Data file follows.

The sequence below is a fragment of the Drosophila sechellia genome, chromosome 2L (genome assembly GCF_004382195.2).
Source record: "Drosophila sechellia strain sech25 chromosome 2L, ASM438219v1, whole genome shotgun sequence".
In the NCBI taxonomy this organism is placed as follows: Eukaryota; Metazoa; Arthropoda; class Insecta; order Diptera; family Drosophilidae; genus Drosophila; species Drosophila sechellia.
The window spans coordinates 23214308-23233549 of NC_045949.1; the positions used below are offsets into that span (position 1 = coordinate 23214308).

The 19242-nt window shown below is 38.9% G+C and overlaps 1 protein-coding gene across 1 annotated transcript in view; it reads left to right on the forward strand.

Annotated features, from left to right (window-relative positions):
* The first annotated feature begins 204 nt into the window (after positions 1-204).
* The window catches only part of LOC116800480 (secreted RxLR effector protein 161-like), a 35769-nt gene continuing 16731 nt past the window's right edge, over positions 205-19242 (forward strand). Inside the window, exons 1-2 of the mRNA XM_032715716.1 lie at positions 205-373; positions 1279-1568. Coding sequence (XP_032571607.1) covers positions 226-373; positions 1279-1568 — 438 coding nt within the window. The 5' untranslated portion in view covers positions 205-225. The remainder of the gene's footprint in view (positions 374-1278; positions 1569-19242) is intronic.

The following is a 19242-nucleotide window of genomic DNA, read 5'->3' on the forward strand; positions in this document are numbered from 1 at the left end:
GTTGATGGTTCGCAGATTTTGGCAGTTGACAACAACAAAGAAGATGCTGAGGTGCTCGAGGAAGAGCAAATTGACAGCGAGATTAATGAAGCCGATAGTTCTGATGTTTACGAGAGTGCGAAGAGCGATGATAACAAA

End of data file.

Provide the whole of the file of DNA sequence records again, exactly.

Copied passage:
The sequence below is a fragment of the Drosophila sechellia genome, chromosome 2L (genome assembly GCF_004382195.2).
Source record: "Drosophila sechellia strain sech25 chromosome 2L, ASM438219v1, whole genome shotgun sequence".
In the NCBI taxonomy this organism is placed as follows: Eukaryota; Metazoa; Arthropoda; class Insecta; order Diptera; family Drosophilidae; genus Drosophila; species Drosophila sechellia.
The window spans coordinates 23214308-23233549 of NC_045949.1; the positions used below are offsets into that span (position 1 = coordinate 23214308).

The 19242-nt window shown below is 38.9% G+C and overlaps 1 protein-coding gene across 1 annotated transcript in view; it reads left to right on the forward strand.

Annotated features, from left to right (window-relative positions):
* The first annotated feature begins 204 nt into the window (after positions 1-204).
* The window catches only part of LOC116800480 (secreted RxLR effector protein 161-like), a 35769-nt gene continuing 16731 nt past the window's right edge, over positions 205-19242 (forward strand). Inside the window, exons 1-2 of the mRNA XM_032715716.1 lie at positions 205-373; positions 1279-1568. Coding sequence (XP_032571607.1) covers positions 226-373; positions 1279-1568 — 438 coding nt within the window. The 5' untranslated portion in view covers positions 205-225. The remainder of the gene's footprint in view (positions 374-1278; positions 1569-19242) is intronic.

The following is a 19242-nucleotide window of genomic DNA, read 5'->3' on the forward strand; positions in this document are numbered from 1 at the left end:
GTTGATGGTTCGCAGATTTTGGCAGTTGACAACAACAAAGAAGATGCTGAGGTGCTCGAGGAAGAGCAAATTGACAGCGAGATTAATGAAGCCGATAGTTCTGATGTTTACGAGAGTGCGAAGAGCGATGATAACAAA